An aircraft fuselage has been mounted on the one-piece wing of Australia’s first MQ-4C Triton drone, marking a critical milestone in the production of the aircraft for the RAAF.
The first Triton is on track for delivery in 2023, with the US Navy expecting to achieve initial operating capability with its fleet of multi-intelligence Tritons – built with the same configuration.
This is expected to bolster interoperability between Australia and the US, enabling the forces to share data and maintain an autonomous intelligence, surveillance, reconnaissance and targeting capability over maritime regions.
Australia has currently purchased three of Northrop Grumman’s Tritons, a high-altitude long-endurance (HALE) aircraft employed for surveillance roles.
Rho Cauley Bruner, Triton’s program manager at Northrop Grumman, said, “This production milestone further demonstrates our commitment to both sides of the cooperative program between the RAAF and the US Navy.
“We are on schedule to deliver Triton’s powerful capability in support of Australia’s national security.”
US Navy Captain Josh Guerre, persistent maritime unmanned aircraft systems program manager, added, “This important milestone highlights the successful partnership between our two great nations, and reflects the collaborative work between industry and government in delivering this strategic capability to our Australian mates.”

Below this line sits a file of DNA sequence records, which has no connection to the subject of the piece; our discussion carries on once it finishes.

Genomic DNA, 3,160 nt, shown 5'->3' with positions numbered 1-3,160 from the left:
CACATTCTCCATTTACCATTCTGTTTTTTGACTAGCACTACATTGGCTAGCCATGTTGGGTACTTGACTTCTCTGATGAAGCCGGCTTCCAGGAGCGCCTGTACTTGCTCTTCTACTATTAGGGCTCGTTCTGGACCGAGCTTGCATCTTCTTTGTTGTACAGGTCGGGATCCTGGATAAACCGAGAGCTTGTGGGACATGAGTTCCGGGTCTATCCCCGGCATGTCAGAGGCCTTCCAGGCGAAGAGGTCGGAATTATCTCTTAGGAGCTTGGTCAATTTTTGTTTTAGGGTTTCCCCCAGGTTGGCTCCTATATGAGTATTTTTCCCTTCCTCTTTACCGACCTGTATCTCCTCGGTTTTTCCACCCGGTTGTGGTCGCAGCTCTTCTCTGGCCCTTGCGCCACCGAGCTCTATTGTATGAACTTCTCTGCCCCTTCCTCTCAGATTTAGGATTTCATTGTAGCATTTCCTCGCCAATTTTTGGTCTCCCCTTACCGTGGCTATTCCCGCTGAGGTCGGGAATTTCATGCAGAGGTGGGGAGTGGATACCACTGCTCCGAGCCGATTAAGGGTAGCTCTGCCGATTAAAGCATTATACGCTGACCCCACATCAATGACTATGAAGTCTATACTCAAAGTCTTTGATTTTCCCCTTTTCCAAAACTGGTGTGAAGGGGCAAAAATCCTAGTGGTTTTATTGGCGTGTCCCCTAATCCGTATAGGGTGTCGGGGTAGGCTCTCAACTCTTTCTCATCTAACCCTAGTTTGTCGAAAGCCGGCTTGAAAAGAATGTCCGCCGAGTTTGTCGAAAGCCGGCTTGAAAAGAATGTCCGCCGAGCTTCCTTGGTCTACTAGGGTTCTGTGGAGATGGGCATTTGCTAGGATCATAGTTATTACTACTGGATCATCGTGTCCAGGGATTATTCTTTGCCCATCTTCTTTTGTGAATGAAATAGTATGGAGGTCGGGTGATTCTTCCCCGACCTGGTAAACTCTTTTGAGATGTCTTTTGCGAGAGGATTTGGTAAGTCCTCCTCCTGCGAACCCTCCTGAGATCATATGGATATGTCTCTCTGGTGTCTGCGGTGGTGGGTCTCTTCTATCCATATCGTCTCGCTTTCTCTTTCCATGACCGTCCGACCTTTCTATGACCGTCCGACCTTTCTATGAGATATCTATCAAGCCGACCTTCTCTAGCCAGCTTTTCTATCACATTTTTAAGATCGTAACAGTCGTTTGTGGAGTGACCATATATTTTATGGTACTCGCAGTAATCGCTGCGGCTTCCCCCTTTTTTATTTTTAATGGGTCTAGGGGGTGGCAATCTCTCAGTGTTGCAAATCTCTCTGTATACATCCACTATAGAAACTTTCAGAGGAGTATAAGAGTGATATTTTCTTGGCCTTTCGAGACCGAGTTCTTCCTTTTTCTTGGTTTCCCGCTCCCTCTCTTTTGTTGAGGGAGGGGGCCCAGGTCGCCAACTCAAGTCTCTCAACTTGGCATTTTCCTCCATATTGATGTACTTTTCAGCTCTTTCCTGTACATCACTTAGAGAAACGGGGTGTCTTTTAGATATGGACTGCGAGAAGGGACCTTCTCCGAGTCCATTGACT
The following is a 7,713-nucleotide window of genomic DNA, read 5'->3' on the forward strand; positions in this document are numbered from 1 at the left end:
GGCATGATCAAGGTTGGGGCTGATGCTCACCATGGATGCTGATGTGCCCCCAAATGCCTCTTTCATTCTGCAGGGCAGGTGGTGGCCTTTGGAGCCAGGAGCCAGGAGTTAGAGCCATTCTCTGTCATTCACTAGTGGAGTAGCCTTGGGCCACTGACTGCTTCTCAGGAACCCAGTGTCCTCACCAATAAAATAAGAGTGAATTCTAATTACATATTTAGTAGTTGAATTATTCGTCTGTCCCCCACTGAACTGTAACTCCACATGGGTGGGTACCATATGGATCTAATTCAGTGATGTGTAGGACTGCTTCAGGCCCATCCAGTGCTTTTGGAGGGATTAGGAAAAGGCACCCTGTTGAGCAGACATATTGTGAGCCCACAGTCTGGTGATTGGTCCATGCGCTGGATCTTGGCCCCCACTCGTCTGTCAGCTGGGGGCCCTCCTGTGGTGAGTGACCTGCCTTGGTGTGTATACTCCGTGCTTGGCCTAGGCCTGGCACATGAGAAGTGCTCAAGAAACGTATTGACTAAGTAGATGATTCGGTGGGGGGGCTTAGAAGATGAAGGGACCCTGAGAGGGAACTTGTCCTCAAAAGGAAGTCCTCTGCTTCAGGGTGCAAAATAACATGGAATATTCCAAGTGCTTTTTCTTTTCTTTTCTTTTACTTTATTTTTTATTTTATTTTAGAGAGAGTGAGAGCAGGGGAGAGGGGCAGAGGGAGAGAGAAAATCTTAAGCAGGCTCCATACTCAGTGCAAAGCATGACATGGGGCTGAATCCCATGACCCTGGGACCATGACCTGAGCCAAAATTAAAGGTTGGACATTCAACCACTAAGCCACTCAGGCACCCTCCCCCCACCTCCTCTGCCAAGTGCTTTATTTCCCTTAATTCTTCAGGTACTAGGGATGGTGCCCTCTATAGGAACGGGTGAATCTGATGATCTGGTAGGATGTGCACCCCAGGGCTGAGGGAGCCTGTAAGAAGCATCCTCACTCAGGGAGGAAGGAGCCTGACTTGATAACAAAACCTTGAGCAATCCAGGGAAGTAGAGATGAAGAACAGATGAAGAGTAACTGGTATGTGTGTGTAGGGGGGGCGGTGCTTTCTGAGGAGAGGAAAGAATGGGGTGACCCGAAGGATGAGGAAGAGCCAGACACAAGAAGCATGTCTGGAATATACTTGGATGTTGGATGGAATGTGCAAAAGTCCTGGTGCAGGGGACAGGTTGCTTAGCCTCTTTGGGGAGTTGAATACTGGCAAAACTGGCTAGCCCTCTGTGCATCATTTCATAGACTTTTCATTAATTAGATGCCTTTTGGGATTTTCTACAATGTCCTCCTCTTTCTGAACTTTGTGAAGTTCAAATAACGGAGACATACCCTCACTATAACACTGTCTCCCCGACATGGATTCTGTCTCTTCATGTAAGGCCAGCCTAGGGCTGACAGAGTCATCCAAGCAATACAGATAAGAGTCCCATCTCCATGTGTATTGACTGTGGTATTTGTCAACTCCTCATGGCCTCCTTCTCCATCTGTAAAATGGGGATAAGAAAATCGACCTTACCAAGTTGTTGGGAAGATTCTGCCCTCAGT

This latest milestone comes just months after Northrop Grumman Australia delivered the Triton Network Integration Test Environment (NITE) to Defence ahead of schedule.
Based at RAAF Base Edinburgh, NITE will support the Chief Information Officer Group (CIOG) to configure and test the array of Triton network interfaces and systems prior to the delivery of the first aircraft to Australia in 2023.
It is anticipated the Tritons will deliver over 24-hour endurance, collecting essential ISR data over land and sea to enable rapid, informed decision-making.
The HALE systems have also been designed to support future connectivity with the joint force, leveraging advanced autonomy and artificial intelligence/machine learning.
The Australian government announced its intention to purchase the hunter-killer aircraft in 2018, but the acquisition has been controversial given supposed problems with it operating in urban environments.
The deal is likely to be worth more than $2 billion and is part of “Project AIR 7003”, a program to deliver an armed remotely piloted aircraft system to the ADF.